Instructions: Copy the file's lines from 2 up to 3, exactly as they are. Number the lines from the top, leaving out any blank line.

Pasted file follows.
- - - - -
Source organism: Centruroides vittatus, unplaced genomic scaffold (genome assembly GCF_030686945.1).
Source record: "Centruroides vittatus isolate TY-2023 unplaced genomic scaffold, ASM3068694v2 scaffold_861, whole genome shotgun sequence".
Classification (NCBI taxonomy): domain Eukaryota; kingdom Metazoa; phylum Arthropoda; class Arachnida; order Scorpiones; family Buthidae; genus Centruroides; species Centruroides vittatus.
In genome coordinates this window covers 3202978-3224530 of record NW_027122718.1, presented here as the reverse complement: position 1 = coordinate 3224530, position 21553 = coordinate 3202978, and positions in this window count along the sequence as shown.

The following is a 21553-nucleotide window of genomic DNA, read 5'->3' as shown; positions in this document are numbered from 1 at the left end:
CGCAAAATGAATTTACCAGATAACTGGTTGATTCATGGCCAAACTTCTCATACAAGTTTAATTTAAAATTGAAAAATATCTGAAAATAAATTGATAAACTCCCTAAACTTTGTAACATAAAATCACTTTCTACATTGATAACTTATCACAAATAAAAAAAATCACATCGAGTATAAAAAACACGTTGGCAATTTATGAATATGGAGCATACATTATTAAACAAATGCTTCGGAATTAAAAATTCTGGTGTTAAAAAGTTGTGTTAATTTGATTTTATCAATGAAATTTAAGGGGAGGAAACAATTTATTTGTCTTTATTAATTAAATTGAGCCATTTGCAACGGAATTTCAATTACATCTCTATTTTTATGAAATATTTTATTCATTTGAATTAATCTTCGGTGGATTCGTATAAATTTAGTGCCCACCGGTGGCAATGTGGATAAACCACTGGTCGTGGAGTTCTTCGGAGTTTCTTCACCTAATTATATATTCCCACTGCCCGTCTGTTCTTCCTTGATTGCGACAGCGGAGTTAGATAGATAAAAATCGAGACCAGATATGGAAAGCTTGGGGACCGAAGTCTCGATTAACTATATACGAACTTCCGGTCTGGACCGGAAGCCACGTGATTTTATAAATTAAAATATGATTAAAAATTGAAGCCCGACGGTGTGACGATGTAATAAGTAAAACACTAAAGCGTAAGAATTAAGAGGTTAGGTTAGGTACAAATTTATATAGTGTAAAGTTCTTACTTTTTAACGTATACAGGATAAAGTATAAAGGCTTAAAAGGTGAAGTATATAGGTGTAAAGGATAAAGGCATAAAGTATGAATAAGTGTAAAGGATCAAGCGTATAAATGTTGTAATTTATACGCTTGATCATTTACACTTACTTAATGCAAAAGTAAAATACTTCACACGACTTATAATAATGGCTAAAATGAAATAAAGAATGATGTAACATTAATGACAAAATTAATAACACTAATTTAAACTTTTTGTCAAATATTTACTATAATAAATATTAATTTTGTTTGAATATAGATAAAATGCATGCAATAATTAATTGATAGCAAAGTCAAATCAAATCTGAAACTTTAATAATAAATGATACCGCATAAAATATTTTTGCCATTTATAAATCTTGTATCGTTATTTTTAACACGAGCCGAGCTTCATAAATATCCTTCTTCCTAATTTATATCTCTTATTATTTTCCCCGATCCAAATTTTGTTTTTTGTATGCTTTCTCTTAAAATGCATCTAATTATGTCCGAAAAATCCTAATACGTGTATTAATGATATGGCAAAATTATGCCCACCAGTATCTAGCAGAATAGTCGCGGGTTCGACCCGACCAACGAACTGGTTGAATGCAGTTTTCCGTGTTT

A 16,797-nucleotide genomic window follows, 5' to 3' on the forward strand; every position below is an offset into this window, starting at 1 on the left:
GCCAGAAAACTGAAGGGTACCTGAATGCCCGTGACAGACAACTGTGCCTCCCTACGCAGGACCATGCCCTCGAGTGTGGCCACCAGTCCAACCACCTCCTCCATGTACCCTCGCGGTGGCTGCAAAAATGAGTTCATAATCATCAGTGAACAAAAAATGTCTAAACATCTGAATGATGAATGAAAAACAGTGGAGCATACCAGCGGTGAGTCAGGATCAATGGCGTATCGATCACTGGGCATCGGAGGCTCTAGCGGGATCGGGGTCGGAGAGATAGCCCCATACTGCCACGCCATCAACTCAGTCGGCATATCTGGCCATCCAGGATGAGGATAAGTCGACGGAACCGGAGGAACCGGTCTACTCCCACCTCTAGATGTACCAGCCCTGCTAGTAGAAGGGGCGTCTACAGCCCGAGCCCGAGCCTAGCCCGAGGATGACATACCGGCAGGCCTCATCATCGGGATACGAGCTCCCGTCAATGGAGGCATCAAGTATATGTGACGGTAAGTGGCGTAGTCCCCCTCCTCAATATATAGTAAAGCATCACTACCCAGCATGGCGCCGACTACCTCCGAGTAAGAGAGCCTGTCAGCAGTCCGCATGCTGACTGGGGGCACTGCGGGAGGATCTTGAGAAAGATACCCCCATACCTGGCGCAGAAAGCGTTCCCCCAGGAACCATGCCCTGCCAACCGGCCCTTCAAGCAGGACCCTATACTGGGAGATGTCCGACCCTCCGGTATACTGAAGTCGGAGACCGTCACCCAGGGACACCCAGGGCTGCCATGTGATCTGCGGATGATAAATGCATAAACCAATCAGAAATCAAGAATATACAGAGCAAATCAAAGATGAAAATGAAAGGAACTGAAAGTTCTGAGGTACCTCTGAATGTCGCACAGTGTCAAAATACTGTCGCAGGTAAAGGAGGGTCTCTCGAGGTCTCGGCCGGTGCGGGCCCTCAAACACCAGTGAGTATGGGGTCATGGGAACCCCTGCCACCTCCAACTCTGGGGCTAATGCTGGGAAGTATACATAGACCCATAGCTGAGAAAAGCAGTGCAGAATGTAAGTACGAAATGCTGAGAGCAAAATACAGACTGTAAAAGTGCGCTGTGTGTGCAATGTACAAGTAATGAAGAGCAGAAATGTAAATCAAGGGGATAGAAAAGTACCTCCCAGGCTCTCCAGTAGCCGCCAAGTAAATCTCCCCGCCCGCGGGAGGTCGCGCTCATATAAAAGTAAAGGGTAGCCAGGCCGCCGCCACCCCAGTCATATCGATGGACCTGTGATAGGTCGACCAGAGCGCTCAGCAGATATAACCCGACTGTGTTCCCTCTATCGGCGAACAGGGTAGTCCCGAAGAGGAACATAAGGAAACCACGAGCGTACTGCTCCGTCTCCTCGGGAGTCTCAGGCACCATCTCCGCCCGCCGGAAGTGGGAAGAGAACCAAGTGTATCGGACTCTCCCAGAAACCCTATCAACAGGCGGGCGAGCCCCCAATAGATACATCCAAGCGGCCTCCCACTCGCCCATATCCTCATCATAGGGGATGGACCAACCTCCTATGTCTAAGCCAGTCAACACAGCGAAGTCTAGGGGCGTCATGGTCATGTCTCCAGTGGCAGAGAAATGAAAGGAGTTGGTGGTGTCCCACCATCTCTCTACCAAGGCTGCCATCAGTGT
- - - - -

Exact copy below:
Source record: "Centruroides vittatus isolate TY-2023 unplaced genomic scaffold, ASM3068694v2 scaffold_861, whole genome shotgun sequence".
Classification (NCBI taxonomy): domain Eukaryota; kingdom Metazoa; phylum Arthropoda; class Arachnida; order Scorpiones; family Buthidae; genus Centruroides; species Centruroides vittatus.